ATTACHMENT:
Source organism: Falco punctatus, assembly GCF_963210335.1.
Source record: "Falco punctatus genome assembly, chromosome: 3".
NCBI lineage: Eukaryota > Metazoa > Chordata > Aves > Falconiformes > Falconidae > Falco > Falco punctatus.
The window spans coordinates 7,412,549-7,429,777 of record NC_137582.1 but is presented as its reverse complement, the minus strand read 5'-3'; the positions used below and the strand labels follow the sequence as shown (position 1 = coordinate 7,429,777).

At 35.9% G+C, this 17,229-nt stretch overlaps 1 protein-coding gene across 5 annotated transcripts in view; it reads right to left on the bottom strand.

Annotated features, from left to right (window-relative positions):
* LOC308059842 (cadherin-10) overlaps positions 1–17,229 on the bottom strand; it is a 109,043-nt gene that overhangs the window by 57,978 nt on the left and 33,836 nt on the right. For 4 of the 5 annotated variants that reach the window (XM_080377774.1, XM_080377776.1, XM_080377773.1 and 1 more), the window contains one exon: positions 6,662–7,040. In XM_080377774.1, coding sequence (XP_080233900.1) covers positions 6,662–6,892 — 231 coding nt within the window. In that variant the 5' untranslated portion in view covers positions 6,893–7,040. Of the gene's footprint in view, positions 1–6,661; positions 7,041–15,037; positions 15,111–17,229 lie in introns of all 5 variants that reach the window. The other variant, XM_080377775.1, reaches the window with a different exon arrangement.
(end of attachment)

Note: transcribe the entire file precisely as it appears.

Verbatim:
Source organism: Falco punctatus, assembly GCF_963210335.1.
Source record: "Falco punctatus genome assembly, chromosome: 3".
NCBI lineage: Eukaryota > Metazoa > Chordata > Aves > Falconiformes > Falconidae > Falco > Falco punctatus.
The window spans coordinates 7,412,549-7,429,777 of record NC_137582.1 but is presented as its reverse complement, the minus strand read 5'-3'; the positions used below and the strand labels follow the sequence as shown (position 1 = coordinate 7,429,777).

At 35.9% G+C, this 17,229-nt stretch overlaps 1 protein-coding gene across 5 annotated transcripts in view; it reads right to left on the bottom strand.

Annotated features, from left to right (window-relative positions):
* LOC308059842 (cadherin-10) overlaps positions 1–17,229 on the bottom strand; it is a 109,043-nt gene that overhangs the window by 57,978 nt on the left and 33,836 nt on the right. For 4 of the 5 annotated variants that reach the window (XM_080377774.1, XM_080377776.1, XM_080377773.1 and 1 more), the window contains one exon: positions 6,662–7,040. In XM_080377774.1, coding sequence (XP_080233900.1) covers positions 6,662–6,892 — 231 coding nt within the window. In that variant the 5' untranslated portion in view covers positions 6,893–7,040. Of the gene's footprint in view, positions 1–6,661; positions 7,041–15,037; positions 15,111–17,229 lie in introns of all 5 variants that reach the window. The other variant, XM_080377775.1, reaches the window with a different exon arrangement.